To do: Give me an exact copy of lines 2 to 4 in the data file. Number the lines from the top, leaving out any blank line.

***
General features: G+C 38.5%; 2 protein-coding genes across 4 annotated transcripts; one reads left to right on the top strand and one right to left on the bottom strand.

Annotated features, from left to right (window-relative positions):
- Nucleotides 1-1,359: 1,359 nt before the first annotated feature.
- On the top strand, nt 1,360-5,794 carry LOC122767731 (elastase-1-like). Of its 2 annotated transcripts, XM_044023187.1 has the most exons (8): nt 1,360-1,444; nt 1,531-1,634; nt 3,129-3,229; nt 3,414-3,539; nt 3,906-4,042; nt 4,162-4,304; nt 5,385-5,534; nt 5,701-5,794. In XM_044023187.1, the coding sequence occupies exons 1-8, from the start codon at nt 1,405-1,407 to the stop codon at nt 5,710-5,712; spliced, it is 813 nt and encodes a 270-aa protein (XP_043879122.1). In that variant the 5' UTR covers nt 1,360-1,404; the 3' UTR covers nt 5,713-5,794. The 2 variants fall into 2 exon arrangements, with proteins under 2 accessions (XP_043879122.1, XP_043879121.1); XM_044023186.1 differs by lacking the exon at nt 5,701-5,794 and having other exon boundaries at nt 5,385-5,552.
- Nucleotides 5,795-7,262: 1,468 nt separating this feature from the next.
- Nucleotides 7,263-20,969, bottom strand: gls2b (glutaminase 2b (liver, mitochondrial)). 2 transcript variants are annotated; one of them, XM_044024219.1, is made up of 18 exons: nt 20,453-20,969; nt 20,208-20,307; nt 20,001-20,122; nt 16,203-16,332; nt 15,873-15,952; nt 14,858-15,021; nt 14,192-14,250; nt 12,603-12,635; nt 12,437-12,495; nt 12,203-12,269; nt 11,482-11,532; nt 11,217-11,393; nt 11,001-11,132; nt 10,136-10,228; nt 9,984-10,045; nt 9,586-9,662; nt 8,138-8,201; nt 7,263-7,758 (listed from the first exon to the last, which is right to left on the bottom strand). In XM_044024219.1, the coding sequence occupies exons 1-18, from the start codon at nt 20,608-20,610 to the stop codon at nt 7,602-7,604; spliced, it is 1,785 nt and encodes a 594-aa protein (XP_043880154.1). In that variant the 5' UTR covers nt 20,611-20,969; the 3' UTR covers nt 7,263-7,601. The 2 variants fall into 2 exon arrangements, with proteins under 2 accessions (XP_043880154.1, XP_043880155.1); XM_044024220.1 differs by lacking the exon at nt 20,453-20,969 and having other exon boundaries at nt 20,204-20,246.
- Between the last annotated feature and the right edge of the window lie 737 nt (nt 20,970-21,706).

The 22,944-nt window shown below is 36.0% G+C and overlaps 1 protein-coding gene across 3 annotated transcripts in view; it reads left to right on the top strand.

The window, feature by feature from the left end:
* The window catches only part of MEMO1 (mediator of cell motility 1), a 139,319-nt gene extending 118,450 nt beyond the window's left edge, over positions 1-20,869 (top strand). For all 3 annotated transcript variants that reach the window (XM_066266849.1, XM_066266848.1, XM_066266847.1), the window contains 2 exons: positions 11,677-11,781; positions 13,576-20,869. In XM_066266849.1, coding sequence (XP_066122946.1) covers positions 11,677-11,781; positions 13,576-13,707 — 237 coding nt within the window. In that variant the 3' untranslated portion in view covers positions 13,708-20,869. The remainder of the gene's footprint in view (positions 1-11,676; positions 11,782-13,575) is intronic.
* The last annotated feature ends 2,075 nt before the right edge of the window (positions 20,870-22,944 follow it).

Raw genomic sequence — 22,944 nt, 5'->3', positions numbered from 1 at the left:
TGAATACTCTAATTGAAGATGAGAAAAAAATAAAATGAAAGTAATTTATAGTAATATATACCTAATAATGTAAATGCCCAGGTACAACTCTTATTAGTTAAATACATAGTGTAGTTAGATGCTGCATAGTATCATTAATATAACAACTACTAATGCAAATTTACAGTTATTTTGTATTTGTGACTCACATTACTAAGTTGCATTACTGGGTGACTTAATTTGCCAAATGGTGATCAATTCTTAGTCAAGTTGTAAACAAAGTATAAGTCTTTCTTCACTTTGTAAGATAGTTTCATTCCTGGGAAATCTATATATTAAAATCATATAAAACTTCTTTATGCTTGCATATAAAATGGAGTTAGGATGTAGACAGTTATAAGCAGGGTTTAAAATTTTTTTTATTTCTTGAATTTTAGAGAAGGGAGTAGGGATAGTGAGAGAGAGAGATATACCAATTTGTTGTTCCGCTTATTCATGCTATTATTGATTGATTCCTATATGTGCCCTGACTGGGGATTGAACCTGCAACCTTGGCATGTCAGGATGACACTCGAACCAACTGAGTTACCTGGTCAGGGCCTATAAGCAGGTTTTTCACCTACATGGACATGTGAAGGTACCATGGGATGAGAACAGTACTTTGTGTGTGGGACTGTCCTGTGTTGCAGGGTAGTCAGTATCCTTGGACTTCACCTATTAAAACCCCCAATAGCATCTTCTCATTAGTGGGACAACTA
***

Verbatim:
Annotated features, from left to right (window-relative positions):
- Nucleotides 1-1,359: 1,359 nt before the first annotated feature.
- On the top strand, nt 1,360-5,794 carry LOC122767731 (elastase-1-like). Of its 2 annotated transcripts, XM_044023187.1 has the most exons (8): nt 1,360-1,444; nt 1,531-1,634; nt 3,129-3,229; nt 3,414-3,539; nt 3,906-4,042; nt 4,162-4,304; nt 5,385-5,534; nt 5,701-5,794. In XM_044023187.1, the coding sequence occupies exons 1-8, from the start codon at nt 1,405-1,407 to the stop codon at nt 5,710-5,712; spliced, it is 813 nt and encodes a 270-aa protein (XP_043879122.1). In that variant the 5' UTR covers nt 1,360-1,404; the 3' UTR covers nt 5,713-5,794. The 2 variants fall into 2 exon arrangements, with proteins under 2 accessions (XP_043879122.1, XP_043879121.1); XM_044023186.1 differs by lacking the exon at nt 5,701-5,794 and having other exon boundaries at nt 5,385-5,552.